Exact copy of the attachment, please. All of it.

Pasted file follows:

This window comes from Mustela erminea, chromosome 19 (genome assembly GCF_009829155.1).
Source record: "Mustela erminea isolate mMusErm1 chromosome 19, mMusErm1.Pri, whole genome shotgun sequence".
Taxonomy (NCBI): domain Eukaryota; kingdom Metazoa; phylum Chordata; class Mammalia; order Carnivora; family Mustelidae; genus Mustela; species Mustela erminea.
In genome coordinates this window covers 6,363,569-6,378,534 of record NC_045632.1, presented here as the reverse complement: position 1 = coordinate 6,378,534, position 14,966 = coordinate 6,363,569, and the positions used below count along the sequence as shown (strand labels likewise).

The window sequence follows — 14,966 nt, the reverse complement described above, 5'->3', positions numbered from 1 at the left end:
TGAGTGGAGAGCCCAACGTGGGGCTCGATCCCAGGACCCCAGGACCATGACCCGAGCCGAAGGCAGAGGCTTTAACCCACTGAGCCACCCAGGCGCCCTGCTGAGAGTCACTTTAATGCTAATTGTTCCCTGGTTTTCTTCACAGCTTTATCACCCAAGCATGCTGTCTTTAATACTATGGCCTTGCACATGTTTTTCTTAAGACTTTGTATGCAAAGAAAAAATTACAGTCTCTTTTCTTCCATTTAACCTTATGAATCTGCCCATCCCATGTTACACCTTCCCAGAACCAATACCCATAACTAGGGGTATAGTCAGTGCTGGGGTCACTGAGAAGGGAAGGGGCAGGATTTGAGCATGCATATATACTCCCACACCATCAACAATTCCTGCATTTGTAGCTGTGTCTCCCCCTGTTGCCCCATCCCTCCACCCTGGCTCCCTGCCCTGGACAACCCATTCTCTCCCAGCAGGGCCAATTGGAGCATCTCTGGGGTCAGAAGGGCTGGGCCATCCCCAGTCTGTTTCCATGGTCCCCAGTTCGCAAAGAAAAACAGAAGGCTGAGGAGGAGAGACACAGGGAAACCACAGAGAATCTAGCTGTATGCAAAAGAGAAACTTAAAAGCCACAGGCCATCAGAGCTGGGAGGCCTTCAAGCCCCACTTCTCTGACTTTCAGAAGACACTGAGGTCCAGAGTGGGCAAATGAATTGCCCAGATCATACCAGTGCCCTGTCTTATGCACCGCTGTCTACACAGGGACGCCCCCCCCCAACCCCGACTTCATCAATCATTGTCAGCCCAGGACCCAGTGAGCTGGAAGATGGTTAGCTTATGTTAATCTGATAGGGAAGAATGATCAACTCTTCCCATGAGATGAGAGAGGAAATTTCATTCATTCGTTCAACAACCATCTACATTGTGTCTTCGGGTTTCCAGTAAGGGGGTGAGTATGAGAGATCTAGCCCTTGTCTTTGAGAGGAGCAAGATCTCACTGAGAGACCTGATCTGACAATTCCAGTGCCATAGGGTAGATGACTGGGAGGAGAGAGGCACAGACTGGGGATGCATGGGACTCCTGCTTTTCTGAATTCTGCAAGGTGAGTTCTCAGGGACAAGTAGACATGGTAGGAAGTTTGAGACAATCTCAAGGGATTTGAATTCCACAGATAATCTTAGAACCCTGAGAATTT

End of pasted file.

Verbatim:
This window comes from Mustela erminea, chromosome 19 (genome assembly GCF_009829155.1).
Source record: "Mustela erminea isolate mMusErm1 chromosome 19, mMusErm1.Pri, whole genome shotgun sequence".
Taxonomy (NCBI): domain Eukaryota; kingdom Metazoa; phylum Chordata; class Mammalia; order Carnivora; family Mustelidae; genus Mustela; species Mustela erminea.
In genome coordinates this window covers 6,363,569-6,378,534 of record NC_045632.1, presented here as the reverse complement: position 1 = coordinate 6,378,534, position 14,966 = coordinate 6,363,569, and the positions used below count along the sequence as shown (strand labels likewise).

The window sequence follows — 14,966 nt, the reverse complement described above, 5'->3', positions numbered from 1 at the left end:
TGAGTGGAGAGCCCAACGTGGGGCTCGATCCCAGGACCCCAGGACCATGACCCGAGCCGAAGGCAGAGGCTTTAACCCACTGAGCCACCCAGGCGCCCTGCTGAGAGTCACTTTAATGCTAATTGTTCCCTGGTTTTCTTCACAGCTTTATCACCCAAGCATGCTGTCTTTAATACTATGGCCTTGCACATGTTTTTCTTAAGACTTTGTATGCAAAGAAAAAATTACAGTCTCTTTTCTTCCATTTAACCTTATGAATCTGCCCATCCCATGTTACACCTTCCCAGAACCAATACCCATAACTAGGGGTATAGTCAGTGCTGGGGTCACTGAGAAGGGAAGGGGCAGGATTTGAGCATGCATATATACTCCCACACCATCAACAATTCCTGCATTTGTAGCTGTGTCTCCCCCTGTTGCCCCATCCCTCCACCCTGGCTCCCTGCCCTGGACAACCCATTCTCTCCCAGCAGGGCCAATTGGAGCATCTCTGGGGTCAGAAGGGCTGGGCCATCCCCAGTCTGTTTCCATGGTCCCCAGTTCGCAAAGAAAAACAGAAGGCTGAGGAGGAGAGACACAGGGAAACCACAGAGAATCTAGCTGTATGCAAAAGAGAAACTTAAAAGCCACAGGCCATCAGAGCTGGGAGGCCTTCAAGCCCCACTTCTCTGACTTTCAGAAGACACTGAGGTCCAGAGTGGGCAAATGAATTGCCCAGATCATACCAGTGCCCTGTCTTATGCACCGCTGTCTACACAGGGACGCCCCCCCCCAACCCCGACTTCATCAATCATTGTCAGCCCAGGACCCAGTGAGCTGGAAGATGGTTAGCTTATGTTAATCTGATAGGGAAGAATGATCAACTCTTCCCATGAGATGAGAGAGGAAATTTCATTCATTCGTTCAACAACCATCTACATTGTGTCTTCGGGTTTCCAGTAAGGGGGTGAGTATGAGAGATCTAGCCCTTGTCTTTGAGAGGAGCAAGATCTCACTGAGAGACCTGATCTGACAATTCCAGTGCCATAGGGTAGATGACTGGGAGGAGAGAGGCACAGACTGGGGATGCATGGGACTCCTGCTTTTCTGAATTCTGCAAGGTGAGTTCTCAGGGACAAGTAGACATGGTAGGAAGTTTGAGACAATCTCAAGGGATTTGAATTCCACAGATAATCTTAGAACCCTGAGAATTT